Building on our existing research on effective child protection (Ferguson, 2011, 2016, 2017, 2018; Ferguson et al, 2020; Disney et al, 2019) and on the use of digital technology in everyday life (Pink et al, 2015; Pink et al, 2017), we will identify areas of concern, as well as opportunities that the changed conditions for practice have created and advise on effective responses. To achieve this the research will focus on the work of four (anonymous) local authorities in England and we will work with our project partners Research in Practice and the British Association of Social Workers. .
The picture of how the pandemic is affecting social work and child protection is fast-moving, but a common approach being taken is for those children considered to be at medium and high risk of harm to receive either ‘virtual home visits’ via video calls, or in-person home visits, or both.
The key aims of the research are to:
- Ascertain how the pandemic is impacting upon the ways practitioners are relating to children and parents and their capacities to keep children safe and help parents.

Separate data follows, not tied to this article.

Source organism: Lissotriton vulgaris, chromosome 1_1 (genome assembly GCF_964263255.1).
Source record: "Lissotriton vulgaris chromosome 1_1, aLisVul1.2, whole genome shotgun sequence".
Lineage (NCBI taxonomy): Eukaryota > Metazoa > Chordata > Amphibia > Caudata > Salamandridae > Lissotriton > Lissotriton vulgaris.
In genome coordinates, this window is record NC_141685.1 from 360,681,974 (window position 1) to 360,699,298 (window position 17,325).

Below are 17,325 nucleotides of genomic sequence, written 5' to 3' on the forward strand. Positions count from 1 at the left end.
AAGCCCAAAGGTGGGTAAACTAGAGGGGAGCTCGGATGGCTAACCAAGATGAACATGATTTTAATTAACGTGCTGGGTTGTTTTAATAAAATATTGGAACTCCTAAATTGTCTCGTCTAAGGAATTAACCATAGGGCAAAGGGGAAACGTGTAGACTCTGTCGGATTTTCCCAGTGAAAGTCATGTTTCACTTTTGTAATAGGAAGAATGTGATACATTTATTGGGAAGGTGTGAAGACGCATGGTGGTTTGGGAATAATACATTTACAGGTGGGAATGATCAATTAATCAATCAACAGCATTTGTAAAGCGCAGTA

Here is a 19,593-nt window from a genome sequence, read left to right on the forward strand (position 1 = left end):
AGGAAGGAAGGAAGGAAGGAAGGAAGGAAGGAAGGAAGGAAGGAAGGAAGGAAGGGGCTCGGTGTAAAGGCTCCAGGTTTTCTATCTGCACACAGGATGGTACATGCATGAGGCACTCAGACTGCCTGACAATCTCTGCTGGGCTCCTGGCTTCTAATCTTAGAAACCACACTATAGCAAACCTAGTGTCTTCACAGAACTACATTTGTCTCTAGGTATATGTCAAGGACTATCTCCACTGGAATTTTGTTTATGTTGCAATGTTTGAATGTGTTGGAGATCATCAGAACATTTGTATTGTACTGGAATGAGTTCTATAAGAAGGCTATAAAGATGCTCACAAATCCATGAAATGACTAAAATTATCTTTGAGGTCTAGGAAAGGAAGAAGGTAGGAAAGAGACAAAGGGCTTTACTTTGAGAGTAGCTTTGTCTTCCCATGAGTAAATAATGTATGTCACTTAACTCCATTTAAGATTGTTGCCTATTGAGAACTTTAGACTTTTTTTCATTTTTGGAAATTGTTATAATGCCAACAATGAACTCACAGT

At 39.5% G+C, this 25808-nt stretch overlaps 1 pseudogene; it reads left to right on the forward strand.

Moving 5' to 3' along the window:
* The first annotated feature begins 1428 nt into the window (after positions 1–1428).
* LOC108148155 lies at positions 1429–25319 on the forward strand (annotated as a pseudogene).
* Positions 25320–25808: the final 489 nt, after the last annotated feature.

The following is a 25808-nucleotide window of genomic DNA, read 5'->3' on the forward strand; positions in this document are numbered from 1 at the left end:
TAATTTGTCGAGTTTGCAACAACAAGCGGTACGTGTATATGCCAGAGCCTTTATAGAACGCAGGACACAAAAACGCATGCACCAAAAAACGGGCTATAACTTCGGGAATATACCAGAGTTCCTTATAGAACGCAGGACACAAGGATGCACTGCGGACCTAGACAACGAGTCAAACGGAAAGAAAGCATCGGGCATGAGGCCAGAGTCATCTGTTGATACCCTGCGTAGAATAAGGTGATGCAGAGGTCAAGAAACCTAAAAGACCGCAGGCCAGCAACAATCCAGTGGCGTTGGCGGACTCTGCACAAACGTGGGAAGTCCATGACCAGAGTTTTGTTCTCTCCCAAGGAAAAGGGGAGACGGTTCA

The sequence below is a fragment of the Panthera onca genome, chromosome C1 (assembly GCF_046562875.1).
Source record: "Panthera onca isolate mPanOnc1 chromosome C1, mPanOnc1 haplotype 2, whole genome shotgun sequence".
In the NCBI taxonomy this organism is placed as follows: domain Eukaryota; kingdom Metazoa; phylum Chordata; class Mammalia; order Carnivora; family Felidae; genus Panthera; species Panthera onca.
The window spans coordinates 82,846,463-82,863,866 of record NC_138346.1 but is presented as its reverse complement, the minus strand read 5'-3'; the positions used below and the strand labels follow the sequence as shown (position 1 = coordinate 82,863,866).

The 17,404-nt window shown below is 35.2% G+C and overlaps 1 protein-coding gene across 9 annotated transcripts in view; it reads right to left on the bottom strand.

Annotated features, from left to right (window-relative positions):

- Identify the innovative digital methods being adopted to make virtual home visits, assess their effectiveness in keeping children safe and advise on how they can be most productively used during and after the pandemic.
- Identify how social work organisations are coping with the new definitions of accountability and risk that arise from social distancing and the implications for government inspection and assessments of good practice.
- Ascertain the effects of COVID-19 on social worker’s well-being and practice, including the availability of personal protective equipment (PPE) and what it is like for staff working almost exclusively from home, the quality of emotional support and case direction being provided.
- Ascertain service users’ experiences of social work during the pandemic and the extent to which parents' needs and rights are understood and being responded to.